The most important takeaway from Fringe

And so the Minnesota Fringe Festival has completed its run. We have tucked it under the covers and turned out the lights. Goodnight, Fringies, it’s time for bed.

Thank you to everyone who came to “The Magnificent Story of St. Marlene’s Marvelous Moonshine (Made by Monks),” the show with the longest title in all of Fringe. I had set goals for my first year at the Fringe based on what other seasoned performers told me to expect, and we exceeded every one of those goals. Thank you for making it happen!

We had excellent reviews, all four- or five-kitty reviews, nothing less: “This lady is one of the best storytellers I have seen at Fringe,” “funny, smart, conversational, unaffected,” “a must-see show,” and “her homespun charm and dry wit is thought-provoking, hilarious, and emotionally resonant all at once, creating a show that both honors and pokes fun at the South, religion, and family.” The most wonderful compliment of all was a comparison to the great Nancy Donoval.

If you enjoyed the show, there are two options: Patrick and I would love to perform this at other places that appreciate our approach to “unconventional reverence.” (Unitarian-Universalist churches, maybe?) Or you can wait for the novel which I will be working on this fall with the characters of Father Robertson, Brother John, Sister Candace, Beverly, and Candy Cornbread.

But one particular takeaway from the show is more valuable than all the ticket sales or all the reviews in all the world: I made new friends. Thank you for connecting with me, for approaching me after the show, for bonding with me over a few stories about unconventional reverence.

Candy Cornbread’s Big News

Thanks to all of your great responses to my latest story about Candy Cornbread, the pen name and literary heroine of the 75-year-old alcoholic nun who secretly publishes redneck vampire nun erotica. People seem to like her, and I love her positive message for women. For those of you who haven’t heard or read the story, I will tell it in my Minnesota Fringe Festival storytelling show August 4-14, and it will be in my upcoming ebook, Pecan Pie, Cigars, and the One and Only Secret to Happiness.

Because of these responses, Candy Cornbread is going to get her own full-length novel. You will be able to read about how Sister Emily, Sister Caroline, and blend their own unique backgrounds to continue the Candy Cornbread stories, to save St. Marlene’s Abbey from being closed by the bishop, and to inspire women (and men) to seek continuous improvement in their lives.

The bad news? I can’t begin this until after the Fringe show.

Twin Cities Storytelling: Redneck Vampire Nun Stories? Oh, My! July 7

Anodyne Coffee HouseHey, y’all need to go to this! The first Thursday in July, at Anodyne Coffee House in the Kingfield neighborhood of Minneapolis. Come listen to my story, “How Candy Cornbread Survived the Rapture,” and help me decide whether to include this story in my upcoming Minnesota Fringe Festival show, “The Magnificent Story of St. Marlene’s Marvelous Moonshine (Made by Monks).”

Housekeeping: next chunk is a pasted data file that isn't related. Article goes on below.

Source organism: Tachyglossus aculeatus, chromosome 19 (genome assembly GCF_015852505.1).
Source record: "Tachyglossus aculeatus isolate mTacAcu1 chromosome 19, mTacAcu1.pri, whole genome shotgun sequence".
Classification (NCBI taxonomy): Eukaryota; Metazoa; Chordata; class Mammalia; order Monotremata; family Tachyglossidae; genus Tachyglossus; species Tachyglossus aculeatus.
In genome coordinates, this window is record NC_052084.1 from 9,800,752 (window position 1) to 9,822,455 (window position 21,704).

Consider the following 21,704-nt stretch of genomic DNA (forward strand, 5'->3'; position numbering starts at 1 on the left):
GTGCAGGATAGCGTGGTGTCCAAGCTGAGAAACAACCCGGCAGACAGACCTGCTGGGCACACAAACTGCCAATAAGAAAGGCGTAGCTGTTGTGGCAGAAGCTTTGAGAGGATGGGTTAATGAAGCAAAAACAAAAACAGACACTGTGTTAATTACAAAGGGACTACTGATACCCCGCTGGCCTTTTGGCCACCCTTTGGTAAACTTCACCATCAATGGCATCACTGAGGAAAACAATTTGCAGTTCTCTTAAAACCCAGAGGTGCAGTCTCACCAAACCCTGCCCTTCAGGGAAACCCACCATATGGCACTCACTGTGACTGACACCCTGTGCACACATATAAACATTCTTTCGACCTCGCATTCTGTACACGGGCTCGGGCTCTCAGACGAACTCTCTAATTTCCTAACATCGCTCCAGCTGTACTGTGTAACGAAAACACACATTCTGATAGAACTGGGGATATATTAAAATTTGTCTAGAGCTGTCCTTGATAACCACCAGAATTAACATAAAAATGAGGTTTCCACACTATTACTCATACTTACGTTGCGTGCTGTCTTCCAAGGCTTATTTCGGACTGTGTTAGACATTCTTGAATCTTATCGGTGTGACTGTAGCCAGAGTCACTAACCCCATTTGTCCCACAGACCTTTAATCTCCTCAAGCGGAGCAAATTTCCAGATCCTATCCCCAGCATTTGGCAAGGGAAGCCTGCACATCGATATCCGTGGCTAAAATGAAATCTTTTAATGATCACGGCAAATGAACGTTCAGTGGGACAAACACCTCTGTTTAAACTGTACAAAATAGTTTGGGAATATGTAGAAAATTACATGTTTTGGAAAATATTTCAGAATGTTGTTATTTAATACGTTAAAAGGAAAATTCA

Email me at christy@christymariekent.com for more information, or look at my upcoming performance schedule.

Twin Cities Storytelling: “When Life Hands You Lemons …,” June 7, SlamMN!

Hey, y’all need to go to this! The first Tuesday in June, at Kieran’s Irish Pub in downtown Minneapolis, is the next installment in the SlamMN! story slam series. Come listen to my story, “How Candy Cornbread Survived the Rapture,” and help me decide whether to include this story in my upcoming Minnesota Fringe Festival show, “The Magnificent Story of St. Marlene’s Marvelous Moonshine (Made by Monks).”

Email me at christy@christymariekent.com for more information, or look at my upcoming performance schedule.

The Rapture of Sister Candace

On Wednesday morning, Beverly reported to the library at 8:00 and waited in the lobby until the grandfather finished tolling the hour, and then a little longer, to allow Sister Candace time to hide her bottle. When the clock showed 8:02, she entered the library to greet Sister Candace, who by that time had stashed her shine and was buzzed and ready to start the day. She was typing on the computer in her office.

“Are you working on one of your Candy Cornbread stories?” asked Beverly.

“Sure am. Candy’s talkin’ about the rapture, one of my favorite subjects.”

“The rapture?”

“Yes, the rapture, girl. Ain’tchu been payin’ attention? All them bodies of the dead are gonna rise from their graves, up into the air, and the bodies of the saints will be taken to heaven and the bodies of the damned will be cast upon the ground in shame. That’s what the rapture does to the dead: it lifts and separates.”

“Lifts and separates?”

“Like a bra. The apoca-lift.”

From “Candy Cornbread and the Rapture of Sister Candace